Researchers from the National Cancer Research Center in Tokyo report in the current issue of Clinical Cancer Research that they have successfully used DxS' Amplified Refractory Mutation System technology to identify drug-sensitizing mutations in the epidermal growth factor receptor gene from DNA floating free in serum, a step that may foreshadow the use of molecular diagnostics to monitor patients' likely drug responses in non-small cell lung cancer, and by extension other cancers.
"Although previous studies of genetic and epigenetic markers in free plasma DNA have shown the potential value of this source of tumor-derived material, the study by [Hideharu] Kimura et al. links plasma DNA-based mutational analysis to a therapeutic choice relating to the administration of [tyrosine-kinase inhibitors] in NSCLC," wrote Daphne Bell, an assistant professor of medicine at Massachusetts General Hospital Cancer Center, and Daniel Haber, a professor of medicine at Harvard Medical School, in an editorial commentary about the research that appears in the same CCR issue.
Bell and Haber suggest that a minimally invasive blood-based test for drug response, if used repeatedly during therapy, could help guide therapies for epithelial cancers like NSCLC, much like molecular diagnostics for Bcr/Abl are already used to monitor Gleevec effectiveness and guide selection of secondary drugs for chronic myelogenous leukemia.
Even fine-needle aspirates are too invasive and potentially dangerous, Bell and Haber wrote, while DNA sequencing, which is commonly used for most EGFR mutation testing, has sensitivity shortcomings. In general, a heterozygous mutation has to be present in at least 60 percent of cells, while surgical specimens containing less than 60 percent tumor cells are usually ineligible for testing, they wrote.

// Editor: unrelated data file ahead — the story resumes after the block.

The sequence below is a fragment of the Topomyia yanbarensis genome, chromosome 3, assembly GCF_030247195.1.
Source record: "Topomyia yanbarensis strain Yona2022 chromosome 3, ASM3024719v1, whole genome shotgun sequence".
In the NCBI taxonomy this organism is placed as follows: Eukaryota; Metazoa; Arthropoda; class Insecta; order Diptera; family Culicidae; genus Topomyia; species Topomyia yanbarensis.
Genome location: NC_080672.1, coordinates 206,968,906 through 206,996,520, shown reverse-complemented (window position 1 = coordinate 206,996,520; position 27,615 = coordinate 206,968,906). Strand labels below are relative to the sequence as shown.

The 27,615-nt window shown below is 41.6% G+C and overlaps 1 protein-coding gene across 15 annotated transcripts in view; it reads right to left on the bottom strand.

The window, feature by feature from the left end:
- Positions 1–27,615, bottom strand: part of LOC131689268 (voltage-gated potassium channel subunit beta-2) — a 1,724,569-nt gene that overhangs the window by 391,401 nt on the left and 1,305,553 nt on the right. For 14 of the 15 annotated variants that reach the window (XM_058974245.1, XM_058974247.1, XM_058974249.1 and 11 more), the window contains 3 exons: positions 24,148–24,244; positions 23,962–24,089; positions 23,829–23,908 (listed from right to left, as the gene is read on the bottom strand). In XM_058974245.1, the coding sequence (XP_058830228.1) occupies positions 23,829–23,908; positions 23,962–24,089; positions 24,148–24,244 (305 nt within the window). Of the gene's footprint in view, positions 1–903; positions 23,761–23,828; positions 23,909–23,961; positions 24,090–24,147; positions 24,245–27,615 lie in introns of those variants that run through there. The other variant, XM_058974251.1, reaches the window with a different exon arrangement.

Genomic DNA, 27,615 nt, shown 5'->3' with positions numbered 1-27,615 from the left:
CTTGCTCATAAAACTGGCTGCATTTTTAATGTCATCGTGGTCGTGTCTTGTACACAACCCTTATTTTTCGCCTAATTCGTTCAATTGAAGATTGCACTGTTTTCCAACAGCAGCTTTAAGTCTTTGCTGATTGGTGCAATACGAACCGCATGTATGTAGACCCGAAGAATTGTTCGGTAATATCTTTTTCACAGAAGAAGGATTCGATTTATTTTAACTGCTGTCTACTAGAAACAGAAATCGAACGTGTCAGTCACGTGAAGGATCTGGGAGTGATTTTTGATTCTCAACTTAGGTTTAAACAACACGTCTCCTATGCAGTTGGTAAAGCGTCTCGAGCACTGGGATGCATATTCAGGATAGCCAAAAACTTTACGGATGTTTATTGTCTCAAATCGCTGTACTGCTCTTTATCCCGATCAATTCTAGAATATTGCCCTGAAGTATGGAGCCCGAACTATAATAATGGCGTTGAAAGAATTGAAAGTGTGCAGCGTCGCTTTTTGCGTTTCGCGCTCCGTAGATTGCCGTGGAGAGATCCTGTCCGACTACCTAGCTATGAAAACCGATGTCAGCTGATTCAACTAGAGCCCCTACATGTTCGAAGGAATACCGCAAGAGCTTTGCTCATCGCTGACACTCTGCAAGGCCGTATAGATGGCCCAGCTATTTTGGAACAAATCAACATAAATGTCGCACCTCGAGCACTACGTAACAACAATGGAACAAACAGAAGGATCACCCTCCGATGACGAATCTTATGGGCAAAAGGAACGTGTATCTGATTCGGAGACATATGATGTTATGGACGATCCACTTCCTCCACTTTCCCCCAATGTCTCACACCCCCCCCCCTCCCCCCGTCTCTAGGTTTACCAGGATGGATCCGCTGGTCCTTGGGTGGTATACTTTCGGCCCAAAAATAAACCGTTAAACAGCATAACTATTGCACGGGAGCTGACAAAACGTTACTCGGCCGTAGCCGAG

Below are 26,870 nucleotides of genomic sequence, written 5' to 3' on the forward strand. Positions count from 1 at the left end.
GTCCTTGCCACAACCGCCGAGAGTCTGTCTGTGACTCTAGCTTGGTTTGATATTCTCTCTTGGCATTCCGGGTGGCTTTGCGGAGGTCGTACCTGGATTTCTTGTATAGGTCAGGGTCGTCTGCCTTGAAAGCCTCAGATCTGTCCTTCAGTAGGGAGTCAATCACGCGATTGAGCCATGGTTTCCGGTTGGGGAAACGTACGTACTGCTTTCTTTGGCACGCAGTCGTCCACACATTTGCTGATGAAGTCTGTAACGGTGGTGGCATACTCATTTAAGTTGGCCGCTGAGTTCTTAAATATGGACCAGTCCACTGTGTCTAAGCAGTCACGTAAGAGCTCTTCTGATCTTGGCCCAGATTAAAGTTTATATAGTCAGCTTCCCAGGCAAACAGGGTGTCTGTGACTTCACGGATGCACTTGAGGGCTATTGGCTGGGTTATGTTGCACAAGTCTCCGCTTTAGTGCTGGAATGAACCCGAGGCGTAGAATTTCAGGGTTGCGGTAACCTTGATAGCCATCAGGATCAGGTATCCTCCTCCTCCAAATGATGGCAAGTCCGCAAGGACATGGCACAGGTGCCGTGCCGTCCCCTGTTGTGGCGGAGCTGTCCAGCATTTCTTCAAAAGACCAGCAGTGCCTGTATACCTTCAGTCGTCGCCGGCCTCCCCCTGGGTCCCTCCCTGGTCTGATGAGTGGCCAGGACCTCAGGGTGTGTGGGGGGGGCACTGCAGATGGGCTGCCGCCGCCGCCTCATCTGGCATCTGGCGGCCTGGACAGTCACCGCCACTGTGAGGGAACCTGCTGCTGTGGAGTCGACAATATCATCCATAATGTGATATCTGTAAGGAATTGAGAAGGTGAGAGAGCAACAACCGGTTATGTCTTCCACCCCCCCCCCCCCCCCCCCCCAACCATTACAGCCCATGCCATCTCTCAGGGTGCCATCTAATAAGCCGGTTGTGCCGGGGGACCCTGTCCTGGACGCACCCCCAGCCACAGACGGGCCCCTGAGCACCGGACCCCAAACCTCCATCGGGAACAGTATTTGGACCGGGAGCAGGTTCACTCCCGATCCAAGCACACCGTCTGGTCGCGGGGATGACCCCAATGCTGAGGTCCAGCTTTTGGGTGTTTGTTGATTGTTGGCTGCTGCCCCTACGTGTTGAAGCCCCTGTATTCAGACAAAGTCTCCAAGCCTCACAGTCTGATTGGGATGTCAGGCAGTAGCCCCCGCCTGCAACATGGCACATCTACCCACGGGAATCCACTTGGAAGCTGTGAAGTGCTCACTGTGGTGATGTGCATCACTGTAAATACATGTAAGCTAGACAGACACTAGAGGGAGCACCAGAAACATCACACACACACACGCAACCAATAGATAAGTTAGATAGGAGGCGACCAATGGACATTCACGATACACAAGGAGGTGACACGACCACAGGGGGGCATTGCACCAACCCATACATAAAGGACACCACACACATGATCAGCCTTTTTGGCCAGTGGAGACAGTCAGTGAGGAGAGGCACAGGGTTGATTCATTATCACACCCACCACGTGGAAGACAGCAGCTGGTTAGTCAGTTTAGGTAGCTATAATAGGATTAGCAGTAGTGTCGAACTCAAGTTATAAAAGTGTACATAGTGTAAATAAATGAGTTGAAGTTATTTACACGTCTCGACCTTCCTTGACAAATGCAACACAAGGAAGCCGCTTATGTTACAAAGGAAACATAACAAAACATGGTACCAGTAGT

In the National Cancer Research Center study, Kimura and colleagues detected two EGFR-sensitizing mutations — L858R and del E746-A750 — from among 10,000 wild-type alleles. The researchers also showed that patients' EGFR genotype detected in serum predicted their responses to Iressa and Tarceva, with those patients exhibiting sensitizing mutations having longer median progression-free survival and (statistically insignificant) overall survival.
"It's the beginning of a larger process, and we don't know how important blood-based testing is going to be," Stephen Little, DxS' CEO, told Pharmacogenomics Reporter this week. The paper "makes it very clear that it might be practical to use DNA isolated from serum, and the next year or so will tell whether that converts in this first report to something that's really clinically useful," he said.
The origin of free tumor cell DNA is still not known, but Bell and Haber said it probably comes from lysed and necrotic cancer cells.
DxS has developed assays for the 27 most common EGFR mutations predicting drug response or drug resistance, the firm said in a statement this week. "We're certainly broadening the range of mutations that we test for, and we're confident that we'll have assays with very good analytical performance," said Little.
The company plans to launch a research-only test for EGFR mutations that confer resistance to Iressa and Tarceva at the American Association for Clinical Chemistry meeting later this month in Chicago, Little said. Whether DxS will develop a clinical diagnostic for EGFR mutations depends entirely on the clinical utility shown by its research product during testing, but the company would probably first seek a CE Mark from the European Community, he added.
"Whether these turn out to be clinically useful will depend a lot on the biology and the pharmacogenetics of the targets and the drugs," Little said. Next, the firm plans to develop similar assays with "a much broader range of sensitivity," he said.
Asked whether AstraZeneca, the manufacturer of Iressa, is interested in the possibility that DxS' assay might be a useful tool to guide lung-cancer treatment, Little answered obliquely. "I'm sure AstraZeneca are aware of this paper."